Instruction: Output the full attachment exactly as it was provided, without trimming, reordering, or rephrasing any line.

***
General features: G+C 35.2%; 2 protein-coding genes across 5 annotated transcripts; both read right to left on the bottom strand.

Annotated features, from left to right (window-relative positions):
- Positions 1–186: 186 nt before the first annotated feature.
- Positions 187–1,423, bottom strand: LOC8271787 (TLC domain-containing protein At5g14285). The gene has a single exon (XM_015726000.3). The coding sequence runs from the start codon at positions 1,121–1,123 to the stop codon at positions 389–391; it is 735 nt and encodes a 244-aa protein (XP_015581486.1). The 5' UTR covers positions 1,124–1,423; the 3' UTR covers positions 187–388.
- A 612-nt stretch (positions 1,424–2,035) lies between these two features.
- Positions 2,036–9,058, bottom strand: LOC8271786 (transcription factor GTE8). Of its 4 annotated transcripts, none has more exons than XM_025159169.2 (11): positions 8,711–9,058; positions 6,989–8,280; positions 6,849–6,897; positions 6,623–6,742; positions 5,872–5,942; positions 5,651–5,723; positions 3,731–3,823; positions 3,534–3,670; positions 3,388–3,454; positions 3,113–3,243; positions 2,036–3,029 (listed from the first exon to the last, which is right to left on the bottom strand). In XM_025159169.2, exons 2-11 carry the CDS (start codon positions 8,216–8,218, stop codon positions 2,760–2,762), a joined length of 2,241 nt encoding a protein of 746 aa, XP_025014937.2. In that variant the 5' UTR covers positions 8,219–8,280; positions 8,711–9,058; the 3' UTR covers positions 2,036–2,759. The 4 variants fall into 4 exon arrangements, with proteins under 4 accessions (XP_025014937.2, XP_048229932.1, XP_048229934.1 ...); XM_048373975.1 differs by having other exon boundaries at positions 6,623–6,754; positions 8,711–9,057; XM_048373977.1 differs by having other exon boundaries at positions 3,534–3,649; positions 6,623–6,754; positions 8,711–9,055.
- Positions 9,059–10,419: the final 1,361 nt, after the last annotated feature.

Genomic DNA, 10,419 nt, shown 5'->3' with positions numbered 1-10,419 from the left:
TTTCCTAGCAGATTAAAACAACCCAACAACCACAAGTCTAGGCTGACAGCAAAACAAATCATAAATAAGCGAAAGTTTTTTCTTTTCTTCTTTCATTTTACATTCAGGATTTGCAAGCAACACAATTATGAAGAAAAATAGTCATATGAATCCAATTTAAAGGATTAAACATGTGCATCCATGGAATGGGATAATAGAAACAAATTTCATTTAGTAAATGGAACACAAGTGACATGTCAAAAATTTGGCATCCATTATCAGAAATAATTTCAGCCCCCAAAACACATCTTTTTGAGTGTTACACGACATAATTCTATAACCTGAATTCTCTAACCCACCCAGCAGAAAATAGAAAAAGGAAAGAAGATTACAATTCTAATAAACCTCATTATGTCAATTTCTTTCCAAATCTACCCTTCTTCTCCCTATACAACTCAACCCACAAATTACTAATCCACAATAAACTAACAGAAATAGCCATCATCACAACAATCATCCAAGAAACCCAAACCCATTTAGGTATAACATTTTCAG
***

General features: G+C 35.2%; 2 protein-coding genes across 5 annotated transcripts; both read right to left on the bottom strand.

Annotated features, from left to right (window-relative positions):
- Positions 1–186: 186 nt before the first annotated feature.
- Positions 187–1,423, bottom strand: LOC8271787 (TLC domain-containing protein At5g14285). The gene has a single exon (XM_015726000.3). The coding sequence runs from the start codon at positions 1,121–1,123 to the stop codon at positions 389–391; it is 735 nt and encodes a 244-aa protein (XP_015581486.1). The 5' UTR covers positions 1,124–1,423; the 3' UTR covers positions 187–388.
- A 612-nt stretch (positions 1,424–2,035) lies between these two features.
- Positions 2,036–9,058, bottom strand: LOC8271786 (transcription factor GTE8). Of its 4 annotated transcripts, none has more exons than XM_025159169.2 (11): positions 8,711–9,058; positions 6,989–8,280; positions 6,849–6,897; positions 6,623–6,742; positions 5,872–5,942; positions 5,651–5,723; positions 3,731–3,823; positions 3,534–3,670; positions 3,388–3,454; positions 3,113–3,243; positions 2,036–3,029 (listed from the first exon to the last, which is right to left on the bottom strand). In XM_025159169.2, exons 2-11 carry the CDS (start codon positions 8,216–8,218, stop codon positions 2,760–2,762), a joined length of 2,241 nt encoding a protein of 746 aa, XP_025014937.2. In that variant the 5' UTR covers positions 8,219–8,280; positions 8,711–9,058; the 3' UTR covers positions 2,036–2,759. The 4 variants fall into 4 exon arrangements, with proteins under 4 accessions (XP_025014937.2, XP_048229932.1, XP_048229934.1 ...); XM_048373975.1 differs by having other exon boundaries at positions 6,623–6,754; positions 8,711–9,057; XM_048373977.1 differs by having other exon boundaries at positions 3,534–3,649; positions 6,623–6,754; positions 8,711–9,055.
- Positions 9,059–10,419: the final 1,361 nt, after the last annotated feature.

Genomic DNA, 10,419 nt, shown 5'->3' with positions numbered 1-10,419 from the left:
TTTCCTAGCAGATTAAAACAACCCAACAACCACAAGTCTAGGCTGACAGCAAAACAAATCATAAATAAGCGAAAGTTTTTTCTTTTCTTCTTTCATTTTACATTCAGGATTTGCAAGCAACACAATTATGAAGAAAAATAGTCATATGAATCCAATTTAAAGGATTAAACATGTGCATCCATGGAATGGGATAATAGAAACAAATTTCATTTAGTAAATGGAACACAAGTGACATGTCAAAAATTTGGCATCCATTATCAGAAATAATTTCAGCCCCCAAAACACATCTTTTTGAGTGTTACACGACATAATTCTATAACCTGAATTCTCTAACCCACCCAGCAGAAAATAGAAAAAGGAAAGAAGATTACAATTCTAATAAACCTCATTATGTCAATTTCTTTCCAAATCTACCCTTCTTCTCCCTATACAACTCAACCCACAAATTACTAATCCACAATAAACTAACAGAAATAGCCATCATCACAACAATCATCCAAGAAACCCAAACCCATTTAGGTATAACATTTTCAG